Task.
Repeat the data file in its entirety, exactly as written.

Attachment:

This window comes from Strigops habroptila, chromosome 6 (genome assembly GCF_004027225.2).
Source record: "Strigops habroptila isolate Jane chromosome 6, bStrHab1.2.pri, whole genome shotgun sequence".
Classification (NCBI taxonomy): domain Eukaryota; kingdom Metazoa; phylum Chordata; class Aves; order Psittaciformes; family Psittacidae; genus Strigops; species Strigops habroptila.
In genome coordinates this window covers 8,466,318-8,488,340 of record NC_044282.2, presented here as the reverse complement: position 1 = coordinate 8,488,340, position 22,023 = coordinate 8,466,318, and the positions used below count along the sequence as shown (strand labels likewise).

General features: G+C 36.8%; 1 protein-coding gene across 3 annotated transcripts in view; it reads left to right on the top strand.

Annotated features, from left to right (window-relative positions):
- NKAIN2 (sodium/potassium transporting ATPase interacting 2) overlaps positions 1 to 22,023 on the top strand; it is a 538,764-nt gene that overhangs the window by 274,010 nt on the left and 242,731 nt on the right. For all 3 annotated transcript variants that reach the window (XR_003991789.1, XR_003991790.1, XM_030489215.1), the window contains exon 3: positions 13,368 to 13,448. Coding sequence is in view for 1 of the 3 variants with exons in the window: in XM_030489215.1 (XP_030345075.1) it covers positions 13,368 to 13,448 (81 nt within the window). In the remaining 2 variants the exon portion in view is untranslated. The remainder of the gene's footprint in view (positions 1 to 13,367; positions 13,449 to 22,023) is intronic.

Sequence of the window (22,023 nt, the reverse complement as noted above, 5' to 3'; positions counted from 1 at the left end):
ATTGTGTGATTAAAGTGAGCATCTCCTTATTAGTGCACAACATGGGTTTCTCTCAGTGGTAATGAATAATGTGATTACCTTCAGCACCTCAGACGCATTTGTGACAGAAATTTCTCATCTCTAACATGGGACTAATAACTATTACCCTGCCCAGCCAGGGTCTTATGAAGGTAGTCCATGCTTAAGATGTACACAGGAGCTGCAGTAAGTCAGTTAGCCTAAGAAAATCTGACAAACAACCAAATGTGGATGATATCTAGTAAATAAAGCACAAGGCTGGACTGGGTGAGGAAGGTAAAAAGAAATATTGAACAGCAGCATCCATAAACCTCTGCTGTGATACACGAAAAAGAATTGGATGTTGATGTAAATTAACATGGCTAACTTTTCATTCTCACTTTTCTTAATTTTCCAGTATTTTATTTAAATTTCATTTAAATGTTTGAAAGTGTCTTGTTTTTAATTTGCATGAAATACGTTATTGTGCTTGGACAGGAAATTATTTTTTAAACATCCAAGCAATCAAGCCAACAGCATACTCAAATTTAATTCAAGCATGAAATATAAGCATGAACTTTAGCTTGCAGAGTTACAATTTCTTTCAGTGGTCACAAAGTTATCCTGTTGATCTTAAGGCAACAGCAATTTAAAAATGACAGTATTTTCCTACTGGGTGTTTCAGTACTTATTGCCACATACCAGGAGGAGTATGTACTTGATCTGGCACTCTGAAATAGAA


This window comes from Strigops habroptila, chromosome 6 (genome assembly GCF_004027225.2).
Source record: "Strigops habroptila isolate Jane chromosome 6, bStrHab1.2.pri, whole genome shotgun sequence".
Classification (NCBI taxonomy): domain Eukaryota; kingdom Metazoa; phylum Chordata; class Aves; order Psittaciformes; family Psittacidae; genus Strigops; species Strigops habroptila.
In genome coordinates this window covers 8,466,318-8,488,340 of record NC_044282.2, presented here as the reverse complement: position 1 = coordinate 8,488,340, position 22,023 = coordinate 8,466,318, and the positions used below count along the sequence as shown (strand labels likewise).

General features: G+C 36.8%; 1 protein-coding gene across 3 annotated transcripts in view; it reads left to right on the top strand.

Annotated features, from left to right (window-relative positions):
- NKAIN2 (sodium/potassium transporting ATPase interacting 2) overlaps positions 1 to 22,023 on the top strand; it is a 538,764-nt gene that overhangs the window by 274,010 nt on the left and 242,731 nt on the right. For all 3 annotated transcript variants that reach the window (XR_003991789.1, XR_003991790.1, XM_030489215.1), the window contains exon 3: positions 13,368 to 13,448. Coding sequence is in view for 1 of the 3 variants with exons in the window: in XM_030489215.1 (XP_030345075.1) it covers positions 13,368 to 13,448 (81 nt within the window). In the remaining 2 variants the exon portion in view is untranslated. The remainder of the gene's footprint in view (positions 1 to 13,367; positions 13,449 to 22,023) is intronic.

Sequence of the window (22,023 nt, the reverse complement as noted above, 5' to 3'; positions counted from 1 at the left end):
ATTGTGTGATTAAAGTGAGCATCTCCTTATTAGTGCACAACATGGGTTTCTCTCAGTGGTAATGAATAATGTGATTACCTTCAGCACCTCAGACGCATTTGTGACAGAAATTTCTCATCTCTAACATGGGACTAATAACTATTACCCTGCCCAGCCAGGGTCTTATGAAGGTAGTCCATGCTTAAGATGTACACAGGAGCTGCAGTAAGTCAGTTAGCCTAAGAAAATCTGACAAACAACCAAATGTGGATGATATCTAGTAAATAAAGCACAAGGCTGGACTGGGTGAGGAAGGTAAAAAGAAATATTGAACAGCAGCATCCATAAACCTCTGCTGTGATACACGAAAAAGAATTGGATGTTGATGTAAATTAACATGGCTAACTTTTCATTCTCACTTTTCTTAATTTTCCAGTATTTTATTTAAATTTCATTTAAATGTTTGAAAGTGTCTTGTTTTTAATTTGCATGAAATACGTTATTGTGCTTGGACAGGAAATTATTTTTTAAACATCCAAGCAATCAAGCCAACAGCATACTCAAATTTAATTCAAGCATGAAATATAAGCATGAACTTTAGCTTGCAGAGTTACAATTTCTTTCAGTGGTCACAAAGTTATCCTGTTGATCTTAAGGCAACAGCAATTTAAAAATGACAGTATTTTCCTACTGGGTGTTTCAGTACTTATTGCCACATACCAGGAGGAGTATGTACTTGATCTGGCACTCTGAAATAGAA